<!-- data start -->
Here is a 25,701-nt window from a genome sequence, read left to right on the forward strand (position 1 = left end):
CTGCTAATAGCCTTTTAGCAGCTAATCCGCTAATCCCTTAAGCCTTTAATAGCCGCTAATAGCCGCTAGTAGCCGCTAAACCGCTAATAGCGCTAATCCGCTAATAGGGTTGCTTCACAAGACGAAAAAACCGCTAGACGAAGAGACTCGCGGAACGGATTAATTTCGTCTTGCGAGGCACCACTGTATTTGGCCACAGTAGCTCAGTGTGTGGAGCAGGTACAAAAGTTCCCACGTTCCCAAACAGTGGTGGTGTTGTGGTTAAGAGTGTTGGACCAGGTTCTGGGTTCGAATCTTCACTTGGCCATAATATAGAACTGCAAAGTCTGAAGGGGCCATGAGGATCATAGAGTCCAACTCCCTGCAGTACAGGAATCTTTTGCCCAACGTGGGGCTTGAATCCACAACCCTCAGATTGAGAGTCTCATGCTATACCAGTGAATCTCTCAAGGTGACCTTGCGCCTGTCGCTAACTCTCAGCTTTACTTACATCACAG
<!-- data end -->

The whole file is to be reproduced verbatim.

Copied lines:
Here is a 25,701-nt window from a genome sequence, read left to right on the forward strand (position 1 = left end):
CTGCTAATAGCCTTTTAGCAGCTAATCCGCTAATCCCTTAAGCCTTTAATAGCCGCTAATAGCCGCTAGTAGCCGCTAAACCGCTAATAGCGCTAATCCGCTAATAGGGTTGCTTCACAAGACGAAAAAACCGCTAGACGAAGAGACTCGCGGAACGGATTAATTTCGTCTTGCGAGGCACCACTGTATTTGGCCACAGTAGCTCAGTGTGTGGAGCAGGTACAAAAGTTCCCACGTTCCCAAACAGTGGTGGTGTTGTGGTTAAGAGTGTTGGACCAGGTTCTGGGTTCGAATCTTCACTTGGCCATAATATAGAACTGCAAAGTCTGAAGGGGCCATGAGGATCATAGAGTCCAACTCCCTGCAGTACAGGAATCTTTTGCCCAACGTGGGGCTTGAATCCACAACCCTCAGATTGAGAGTCTCATGCTATACCAGTGAATCTCTCAAGGTGACCTTGCGCCTGTCGCTAACTCTCAGCTTTACTTACATCACAG